In time, if the cost of DVD falls to a price point near the standard CD, it may encourage growth in the music video market. Record companies could position the music video DVD as a value-added product which also includes interviews with the musicians, a collection of interesting snippets shot during production ("the making of the disc"), behind-the-scenes footage, a live concert clip, or other supporting video material. This would offer the consumers who want more than the standard CD album the chance to purchase the music and video on a format which they could play on their home stereo or A/V surround system, car stereo, portable player, or computer. This will represent quite a change from the situation today, where the music market and the music video market are divided as a result vof incompatible formats (the CD and VHS tape, respectively).
Regardless of the path that DVD takes into the music business, it is clear that the support of the music industry and the music buying public could have a significant effect on the success of the format. To put things into perspective, keep in mind that in 1995 there were about 700 million prerecorded video tapes sold in the U.S., compared to over 1.1 billion music tapes and CDs. As an observer, I think it will certainly be interesting to see how DVD albums are introduced, and to see how the market chooses between DVD and CD releases. One thing seems certain, however: in order for mainstream music buyers to embrace DVD there must be a large selection of software titles and players available, at prices that produce a perceived value which compares favorably to current CDs and players.
Adding DVD to Your System
Now that the audio standards for DVD have been announced and the public is becoming aware that DVD will deliver six channels of audio, there is some uncertainty in the marketplace about exactly how DVD will interface with existing A/V systems. How can 5.1 channel AC-3 signals be used with a two channel stereo system? What about the millions of consumers who have Pro Logic decoders but are not equipped for Dolby Digital playback? Various aspects of these questions have been discussed in past issues of Secrets or in Dolby publications, but now that the availability of DVD is just months away, many A/V dealers have been receiving questions like these from their customers. In the interest of summarizing the available information, I'll briefly discuss the factors involved.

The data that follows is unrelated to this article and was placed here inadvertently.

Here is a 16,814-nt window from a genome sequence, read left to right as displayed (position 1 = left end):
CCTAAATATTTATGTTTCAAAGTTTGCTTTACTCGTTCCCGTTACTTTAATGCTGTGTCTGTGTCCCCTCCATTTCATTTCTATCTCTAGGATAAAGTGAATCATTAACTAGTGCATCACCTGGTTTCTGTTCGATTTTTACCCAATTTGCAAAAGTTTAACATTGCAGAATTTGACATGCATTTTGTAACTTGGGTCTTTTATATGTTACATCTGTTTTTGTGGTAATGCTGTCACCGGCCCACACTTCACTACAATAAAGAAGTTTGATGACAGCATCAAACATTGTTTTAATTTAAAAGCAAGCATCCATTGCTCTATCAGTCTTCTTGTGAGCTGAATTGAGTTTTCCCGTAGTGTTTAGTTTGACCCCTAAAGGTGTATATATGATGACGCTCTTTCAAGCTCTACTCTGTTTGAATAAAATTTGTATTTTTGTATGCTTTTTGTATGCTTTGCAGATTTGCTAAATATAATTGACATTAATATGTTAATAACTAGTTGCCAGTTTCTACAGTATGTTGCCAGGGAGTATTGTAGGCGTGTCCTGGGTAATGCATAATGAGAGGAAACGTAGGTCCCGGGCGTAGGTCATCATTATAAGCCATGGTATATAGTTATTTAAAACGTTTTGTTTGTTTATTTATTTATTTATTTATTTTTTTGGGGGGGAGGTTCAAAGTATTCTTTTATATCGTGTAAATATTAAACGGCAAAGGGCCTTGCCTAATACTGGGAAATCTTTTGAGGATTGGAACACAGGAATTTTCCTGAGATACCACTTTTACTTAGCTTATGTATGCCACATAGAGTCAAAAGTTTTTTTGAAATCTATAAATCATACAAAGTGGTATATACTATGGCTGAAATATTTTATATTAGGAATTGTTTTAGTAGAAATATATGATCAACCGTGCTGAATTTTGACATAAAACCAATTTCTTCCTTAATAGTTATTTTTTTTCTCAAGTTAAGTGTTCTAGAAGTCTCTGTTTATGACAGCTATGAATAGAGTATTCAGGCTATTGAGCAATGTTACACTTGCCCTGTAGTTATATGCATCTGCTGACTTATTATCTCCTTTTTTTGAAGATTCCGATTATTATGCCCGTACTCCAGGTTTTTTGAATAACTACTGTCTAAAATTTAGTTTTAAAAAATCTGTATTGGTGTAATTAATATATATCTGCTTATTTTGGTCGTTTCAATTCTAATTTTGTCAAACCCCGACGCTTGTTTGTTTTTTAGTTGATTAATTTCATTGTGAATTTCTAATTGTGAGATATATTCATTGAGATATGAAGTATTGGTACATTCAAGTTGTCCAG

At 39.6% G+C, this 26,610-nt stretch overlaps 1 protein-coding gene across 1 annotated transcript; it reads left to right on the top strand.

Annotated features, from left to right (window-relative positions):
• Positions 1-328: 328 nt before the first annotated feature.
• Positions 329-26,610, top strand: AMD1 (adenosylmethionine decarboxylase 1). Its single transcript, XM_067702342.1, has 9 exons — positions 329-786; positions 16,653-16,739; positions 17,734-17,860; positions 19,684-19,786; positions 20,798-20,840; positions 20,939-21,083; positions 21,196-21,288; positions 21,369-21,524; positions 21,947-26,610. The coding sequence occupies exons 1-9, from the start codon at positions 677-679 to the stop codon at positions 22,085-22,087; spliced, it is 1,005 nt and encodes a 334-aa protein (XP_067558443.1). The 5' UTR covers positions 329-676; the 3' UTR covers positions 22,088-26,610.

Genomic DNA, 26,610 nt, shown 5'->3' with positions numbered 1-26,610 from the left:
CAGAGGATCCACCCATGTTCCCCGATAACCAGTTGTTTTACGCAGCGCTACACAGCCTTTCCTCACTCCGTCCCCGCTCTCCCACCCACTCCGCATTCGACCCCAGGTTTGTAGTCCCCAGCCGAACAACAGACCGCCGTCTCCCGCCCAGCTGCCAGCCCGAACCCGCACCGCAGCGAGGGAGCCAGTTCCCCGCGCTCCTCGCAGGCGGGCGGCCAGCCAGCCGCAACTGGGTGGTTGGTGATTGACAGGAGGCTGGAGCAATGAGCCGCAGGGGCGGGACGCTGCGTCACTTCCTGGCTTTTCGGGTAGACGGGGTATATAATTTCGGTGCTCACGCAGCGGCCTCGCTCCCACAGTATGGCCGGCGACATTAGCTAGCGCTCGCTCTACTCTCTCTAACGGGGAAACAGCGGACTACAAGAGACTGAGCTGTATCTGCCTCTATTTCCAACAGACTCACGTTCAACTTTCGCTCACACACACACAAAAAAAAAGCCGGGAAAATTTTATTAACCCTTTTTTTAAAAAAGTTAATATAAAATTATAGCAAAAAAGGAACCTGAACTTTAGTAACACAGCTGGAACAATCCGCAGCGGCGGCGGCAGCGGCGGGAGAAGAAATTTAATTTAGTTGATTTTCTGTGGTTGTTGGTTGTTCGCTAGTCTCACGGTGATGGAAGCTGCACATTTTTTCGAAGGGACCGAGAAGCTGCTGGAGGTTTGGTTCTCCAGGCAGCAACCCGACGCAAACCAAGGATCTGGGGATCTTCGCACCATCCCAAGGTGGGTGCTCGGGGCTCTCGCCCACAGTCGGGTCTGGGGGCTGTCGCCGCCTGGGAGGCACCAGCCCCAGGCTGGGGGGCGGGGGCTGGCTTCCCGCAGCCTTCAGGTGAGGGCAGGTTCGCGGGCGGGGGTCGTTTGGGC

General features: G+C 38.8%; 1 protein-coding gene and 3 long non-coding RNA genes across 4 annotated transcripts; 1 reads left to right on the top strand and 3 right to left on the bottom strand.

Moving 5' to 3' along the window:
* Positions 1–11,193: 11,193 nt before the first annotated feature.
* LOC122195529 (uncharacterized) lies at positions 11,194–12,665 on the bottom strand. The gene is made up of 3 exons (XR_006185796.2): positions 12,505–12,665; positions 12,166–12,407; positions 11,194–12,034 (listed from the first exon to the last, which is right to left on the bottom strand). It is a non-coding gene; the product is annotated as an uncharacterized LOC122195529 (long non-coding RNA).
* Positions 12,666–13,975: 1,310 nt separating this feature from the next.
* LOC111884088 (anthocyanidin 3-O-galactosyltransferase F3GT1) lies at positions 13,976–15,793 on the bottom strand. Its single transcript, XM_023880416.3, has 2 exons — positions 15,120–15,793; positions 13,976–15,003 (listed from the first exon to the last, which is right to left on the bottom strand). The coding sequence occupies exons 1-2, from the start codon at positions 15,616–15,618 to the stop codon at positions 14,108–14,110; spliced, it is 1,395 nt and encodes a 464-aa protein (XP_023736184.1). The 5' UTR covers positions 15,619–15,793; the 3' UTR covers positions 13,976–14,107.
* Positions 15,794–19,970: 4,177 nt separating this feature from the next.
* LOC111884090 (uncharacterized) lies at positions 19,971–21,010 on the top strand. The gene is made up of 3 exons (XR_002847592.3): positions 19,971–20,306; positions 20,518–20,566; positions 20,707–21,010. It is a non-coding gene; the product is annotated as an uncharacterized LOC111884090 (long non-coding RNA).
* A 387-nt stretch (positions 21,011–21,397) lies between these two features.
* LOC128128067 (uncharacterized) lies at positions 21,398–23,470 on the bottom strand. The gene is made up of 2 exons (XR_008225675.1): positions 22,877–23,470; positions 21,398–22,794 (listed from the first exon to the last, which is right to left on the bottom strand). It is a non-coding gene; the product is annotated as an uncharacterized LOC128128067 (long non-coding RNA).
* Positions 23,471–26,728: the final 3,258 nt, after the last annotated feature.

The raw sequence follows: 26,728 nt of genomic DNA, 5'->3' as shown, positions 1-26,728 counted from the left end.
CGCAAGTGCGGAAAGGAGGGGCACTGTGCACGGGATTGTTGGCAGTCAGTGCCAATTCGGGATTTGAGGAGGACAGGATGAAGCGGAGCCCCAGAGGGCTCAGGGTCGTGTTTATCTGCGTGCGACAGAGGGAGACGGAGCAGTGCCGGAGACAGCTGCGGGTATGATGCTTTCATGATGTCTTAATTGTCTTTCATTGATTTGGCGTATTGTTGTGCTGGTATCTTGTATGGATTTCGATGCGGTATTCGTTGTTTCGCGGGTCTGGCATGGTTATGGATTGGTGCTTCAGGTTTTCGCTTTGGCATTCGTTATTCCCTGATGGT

The good news is that a DVD player can be easily added to just about any A/V system. If you can add a VCR (not program it, just plug it in) you can add a DVD player. Most players will simply have left and right stereo audio outputs, a digital audio output (for the digital AC-3 data), and a video output. They can be added to a typical A/V system or television using the stereo audio outputs and the video output, in the same way that one would add an LD player, or a VCR for playback. Remember, DVD does not record (yet), so you only need to hook it up for audio and video playback.
If you have a Dolby Pro Logic Surround decoder (such as an A/V receiver) you can simply connect the DVD player using the regular audio and video outputs. The stereo audio outputs will deliver a Dolby Surround version of the soundtrack which you can decode using Pro Logic, just like current surround video tapes, LDs, CDs, and TV shows. The DVD player will take the 5.1 channel AC-3 soundtrack and mix it down to a Dolby Surround soundtrack. This Dolby Surround soundtrack is then delivered to the left and right stereo audio outputs of the DVD player.)
If you have a newer A/V receiver or surround decoder with Dolby Digital AC-3 and Pro Logic, you can start by again hooking up the regular DVD player audio and video outputs, but in addition, connect the digital audio output of the DVD player to the digital input of the Dolby Digital decoder. This digital link will carry the AC-3 data to the AC-3 decoder in the A/V receiver, and you will be able to enjoy the full Dolby Digital soundtrack.
If you would like to read more about any of Dolby's technologies there are a variety of publications available. To request information on any of our technologies you can send an e-mail message to firstname.lastname@example.org or leave a voice message on Dolby's Literature Hotline at 415-558-0344. Please be sure to include your name and mailing address in your message and specify which technologies you would like to receive information on. Please note that we have discontinued the Dolby Audio/Video Forum on America Online, and we encourage interested readers to visit our Web site at http://www.dolby.com.
Other related articles
© Copyright 1995, 1996, 1997 Secrets of Home Theater & High Fidelity
Return to Table of Contents for this Issue.